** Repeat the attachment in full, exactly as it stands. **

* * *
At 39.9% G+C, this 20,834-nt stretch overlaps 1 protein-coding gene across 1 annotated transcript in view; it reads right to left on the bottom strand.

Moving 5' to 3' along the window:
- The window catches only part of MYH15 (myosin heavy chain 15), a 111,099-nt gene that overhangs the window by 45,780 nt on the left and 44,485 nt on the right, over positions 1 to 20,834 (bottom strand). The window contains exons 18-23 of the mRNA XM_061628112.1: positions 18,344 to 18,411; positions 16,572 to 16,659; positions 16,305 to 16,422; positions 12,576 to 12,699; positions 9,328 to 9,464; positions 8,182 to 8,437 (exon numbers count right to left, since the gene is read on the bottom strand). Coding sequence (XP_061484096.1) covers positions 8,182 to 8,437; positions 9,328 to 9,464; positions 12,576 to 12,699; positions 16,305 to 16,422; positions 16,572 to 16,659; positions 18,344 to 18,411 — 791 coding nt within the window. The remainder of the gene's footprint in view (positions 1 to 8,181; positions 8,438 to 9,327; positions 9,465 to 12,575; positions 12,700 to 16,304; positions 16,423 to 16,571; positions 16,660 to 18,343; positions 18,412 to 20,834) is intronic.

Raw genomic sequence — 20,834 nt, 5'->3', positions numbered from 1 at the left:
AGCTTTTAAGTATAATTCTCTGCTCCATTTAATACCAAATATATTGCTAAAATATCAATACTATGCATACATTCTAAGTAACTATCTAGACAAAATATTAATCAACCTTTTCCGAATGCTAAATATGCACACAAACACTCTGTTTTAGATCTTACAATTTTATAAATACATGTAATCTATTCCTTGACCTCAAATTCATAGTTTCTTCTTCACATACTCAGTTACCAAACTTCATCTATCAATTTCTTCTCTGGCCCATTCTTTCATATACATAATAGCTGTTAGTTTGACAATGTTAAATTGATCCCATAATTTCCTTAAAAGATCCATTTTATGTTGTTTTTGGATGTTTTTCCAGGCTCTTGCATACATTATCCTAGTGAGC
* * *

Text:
At 39.9% G+C, this 20,834-nt stretch overlaps 1 protein-coding gene across 1 annotated transcript in view; it reads right to left on the bottom strand.

Moving 5' to 3' along the window:
- The window catches only part of MYH15 (myosin heavy chain 15), a 111,099-nt gene that overhangs the window by 45,780 nt on the left and 44,485 nt on the right, over positions 1 to 20,834 (bottom strand). The window contains exons 18-23 of the mRNA XM_061628112.1: positions 18,344 to 18,411; positions 16,572 to 16,659; positions 16,305 to 16,422; positions 12,576 to 12,699; positions 9,328 to 9,464; positions 8,182 to 8,437 (exon numbers count right to left, since the gene is read on the bottom strand). Coding sequence (XP_061484096.1) covers positions 8,182 to 8,437; positions 9,328 to 9,464; positions 12,576 to 12,699; positions 16,305 to 16,422; positions 16,572 to 16,659; positions 18,344 to 18,411 — 791 coding nt within the window. The remainder of the gene's footprint in view (positions 1 to 8,181; positions 8,438 to 9,327; positions 9,465 to 12,575; positions 12,700 to 16,304; positions 16,423 to 16,571; positions 16,660 to 18,343; positions 18,412 to 20,834) is intronic.

Raw genomic sequence — 20,834 nt, 5'->3', positions numbered from 1 at the left:
AGCTTTTAAGTATAATTCTCTGCTCCATTTAATACCAAATATATTGCTAAAATATCAATACTATGCATACATTCTAAGTAACTATCTAGACAAAATATTAATCAACCTTTTCCGAATGCTAAATATGCACACAAACACTCTGTTTTAGATCTTACAATTTTATAAATACATGTAATCTATTCCTTGACCTCAAATTCATAGTTTCTTCTTCACATACTCAGTTACCAAACTTCATCTATCAATTTCTTCTCTGGCCCATTCTTTCATATACATAATAGCTGTTAGTTTGACAATGTTAAATTGATCCCATAATTTCCTTAAAAGATCCATTTTATGTTGTTTTTGGATGTTTTTCCAGGCTCTTGCATACATTATCCTAGTGAGC